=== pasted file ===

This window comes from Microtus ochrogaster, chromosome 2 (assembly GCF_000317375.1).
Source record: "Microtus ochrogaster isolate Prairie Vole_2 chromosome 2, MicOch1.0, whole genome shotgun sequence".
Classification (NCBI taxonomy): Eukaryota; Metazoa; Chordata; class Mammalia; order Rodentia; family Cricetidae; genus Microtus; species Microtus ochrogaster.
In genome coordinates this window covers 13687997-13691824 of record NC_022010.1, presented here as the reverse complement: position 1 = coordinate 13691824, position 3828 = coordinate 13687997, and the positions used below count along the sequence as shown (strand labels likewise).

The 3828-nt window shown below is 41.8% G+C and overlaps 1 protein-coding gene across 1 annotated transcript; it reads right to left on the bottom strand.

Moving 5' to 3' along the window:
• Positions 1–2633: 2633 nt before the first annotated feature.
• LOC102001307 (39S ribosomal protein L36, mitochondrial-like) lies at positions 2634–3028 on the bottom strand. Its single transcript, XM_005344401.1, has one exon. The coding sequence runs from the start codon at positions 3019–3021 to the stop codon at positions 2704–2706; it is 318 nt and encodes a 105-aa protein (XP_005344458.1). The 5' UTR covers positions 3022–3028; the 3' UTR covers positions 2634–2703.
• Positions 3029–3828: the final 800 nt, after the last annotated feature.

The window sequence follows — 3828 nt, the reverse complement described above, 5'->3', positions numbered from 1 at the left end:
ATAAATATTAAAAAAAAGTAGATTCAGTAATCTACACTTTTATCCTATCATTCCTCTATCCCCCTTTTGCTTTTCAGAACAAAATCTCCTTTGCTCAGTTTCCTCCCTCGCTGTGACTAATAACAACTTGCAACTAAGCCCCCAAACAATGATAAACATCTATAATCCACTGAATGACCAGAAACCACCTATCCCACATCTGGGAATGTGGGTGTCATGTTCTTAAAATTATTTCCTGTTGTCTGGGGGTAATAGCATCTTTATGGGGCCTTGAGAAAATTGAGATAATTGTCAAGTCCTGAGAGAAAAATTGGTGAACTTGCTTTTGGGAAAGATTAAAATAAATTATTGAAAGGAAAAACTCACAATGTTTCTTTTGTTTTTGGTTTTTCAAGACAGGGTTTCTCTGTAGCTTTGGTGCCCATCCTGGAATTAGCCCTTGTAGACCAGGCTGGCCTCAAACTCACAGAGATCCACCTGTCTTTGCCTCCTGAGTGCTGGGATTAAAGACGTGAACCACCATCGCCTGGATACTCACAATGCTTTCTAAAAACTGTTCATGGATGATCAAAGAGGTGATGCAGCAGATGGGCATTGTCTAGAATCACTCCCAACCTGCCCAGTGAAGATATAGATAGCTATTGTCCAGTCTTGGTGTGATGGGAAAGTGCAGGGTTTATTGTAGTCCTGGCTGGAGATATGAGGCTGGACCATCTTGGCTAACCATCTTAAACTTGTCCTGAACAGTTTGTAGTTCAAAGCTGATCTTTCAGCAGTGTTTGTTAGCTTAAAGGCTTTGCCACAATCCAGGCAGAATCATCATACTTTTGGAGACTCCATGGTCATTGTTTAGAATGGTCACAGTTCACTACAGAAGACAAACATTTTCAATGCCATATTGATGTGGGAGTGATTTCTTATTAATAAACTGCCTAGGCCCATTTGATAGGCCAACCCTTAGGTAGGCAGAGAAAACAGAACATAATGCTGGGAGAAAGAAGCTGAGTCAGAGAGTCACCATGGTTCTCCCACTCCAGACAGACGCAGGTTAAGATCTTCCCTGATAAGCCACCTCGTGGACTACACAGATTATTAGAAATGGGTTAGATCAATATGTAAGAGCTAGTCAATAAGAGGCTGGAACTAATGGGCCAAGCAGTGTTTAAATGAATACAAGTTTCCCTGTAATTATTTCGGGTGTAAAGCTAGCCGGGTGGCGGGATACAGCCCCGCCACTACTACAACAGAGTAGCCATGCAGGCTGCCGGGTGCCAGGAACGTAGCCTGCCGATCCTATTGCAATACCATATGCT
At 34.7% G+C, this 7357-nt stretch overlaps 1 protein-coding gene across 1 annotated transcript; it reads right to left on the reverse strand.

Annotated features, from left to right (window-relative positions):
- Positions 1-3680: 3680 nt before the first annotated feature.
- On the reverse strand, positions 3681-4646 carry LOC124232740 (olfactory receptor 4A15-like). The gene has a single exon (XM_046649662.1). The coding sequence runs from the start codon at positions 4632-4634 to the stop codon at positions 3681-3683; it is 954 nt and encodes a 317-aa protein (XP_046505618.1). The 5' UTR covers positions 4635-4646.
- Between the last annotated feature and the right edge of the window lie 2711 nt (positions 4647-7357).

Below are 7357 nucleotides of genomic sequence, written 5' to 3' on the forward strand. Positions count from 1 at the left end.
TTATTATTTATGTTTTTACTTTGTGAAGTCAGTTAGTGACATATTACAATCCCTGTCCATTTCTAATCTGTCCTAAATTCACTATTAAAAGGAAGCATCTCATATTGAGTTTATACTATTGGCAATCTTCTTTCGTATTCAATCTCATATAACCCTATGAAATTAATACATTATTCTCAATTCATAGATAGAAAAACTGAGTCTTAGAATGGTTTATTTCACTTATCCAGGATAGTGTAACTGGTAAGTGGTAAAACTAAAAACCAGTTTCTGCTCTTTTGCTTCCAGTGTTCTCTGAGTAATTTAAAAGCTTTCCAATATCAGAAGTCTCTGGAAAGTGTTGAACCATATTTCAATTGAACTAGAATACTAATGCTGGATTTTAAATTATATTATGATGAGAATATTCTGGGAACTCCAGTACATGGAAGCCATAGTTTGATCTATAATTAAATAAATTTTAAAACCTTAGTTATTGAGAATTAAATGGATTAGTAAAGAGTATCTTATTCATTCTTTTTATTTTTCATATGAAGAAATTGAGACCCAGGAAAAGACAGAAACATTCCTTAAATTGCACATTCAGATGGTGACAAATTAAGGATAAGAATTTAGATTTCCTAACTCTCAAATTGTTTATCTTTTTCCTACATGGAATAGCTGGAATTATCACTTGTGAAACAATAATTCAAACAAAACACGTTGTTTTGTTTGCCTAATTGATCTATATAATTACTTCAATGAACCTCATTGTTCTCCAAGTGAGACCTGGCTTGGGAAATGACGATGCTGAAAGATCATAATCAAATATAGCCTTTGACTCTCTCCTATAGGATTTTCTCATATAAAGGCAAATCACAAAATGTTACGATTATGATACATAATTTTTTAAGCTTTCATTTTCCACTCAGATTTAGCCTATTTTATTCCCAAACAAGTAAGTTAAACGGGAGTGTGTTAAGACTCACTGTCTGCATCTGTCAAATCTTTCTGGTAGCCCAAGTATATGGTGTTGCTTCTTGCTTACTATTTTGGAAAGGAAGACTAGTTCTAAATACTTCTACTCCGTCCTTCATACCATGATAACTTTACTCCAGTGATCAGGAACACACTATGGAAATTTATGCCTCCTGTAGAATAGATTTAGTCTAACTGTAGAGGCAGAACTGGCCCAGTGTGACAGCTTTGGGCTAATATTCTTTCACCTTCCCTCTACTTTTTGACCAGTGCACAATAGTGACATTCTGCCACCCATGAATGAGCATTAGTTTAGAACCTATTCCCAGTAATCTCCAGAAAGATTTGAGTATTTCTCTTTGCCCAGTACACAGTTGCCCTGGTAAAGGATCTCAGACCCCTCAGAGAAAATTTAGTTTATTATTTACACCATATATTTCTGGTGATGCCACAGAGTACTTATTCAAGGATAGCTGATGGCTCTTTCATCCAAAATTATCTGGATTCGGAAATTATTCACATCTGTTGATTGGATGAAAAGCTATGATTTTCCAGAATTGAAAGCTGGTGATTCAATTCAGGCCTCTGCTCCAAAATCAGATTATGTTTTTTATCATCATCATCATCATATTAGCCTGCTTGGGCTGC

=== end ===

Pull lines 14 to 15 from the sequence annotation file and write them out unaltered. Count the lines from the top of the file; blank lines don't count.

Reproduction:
- Positions 1-3680: 3680 nt before the first annotated feature.
- On the reverse strand, positions 3681-4646 carry LOC124232740 (olfactory receptor 4A15-like). The gene has a single exon (XM_046649662.1). The coding sequence runs from the start codon at positions 4632-4634 to the stop codon at positions 3681-3683; it is 954 nt and encodes a 317-aa protein (XP_046505618.1). The 5' UTR covers positions 4635-4646.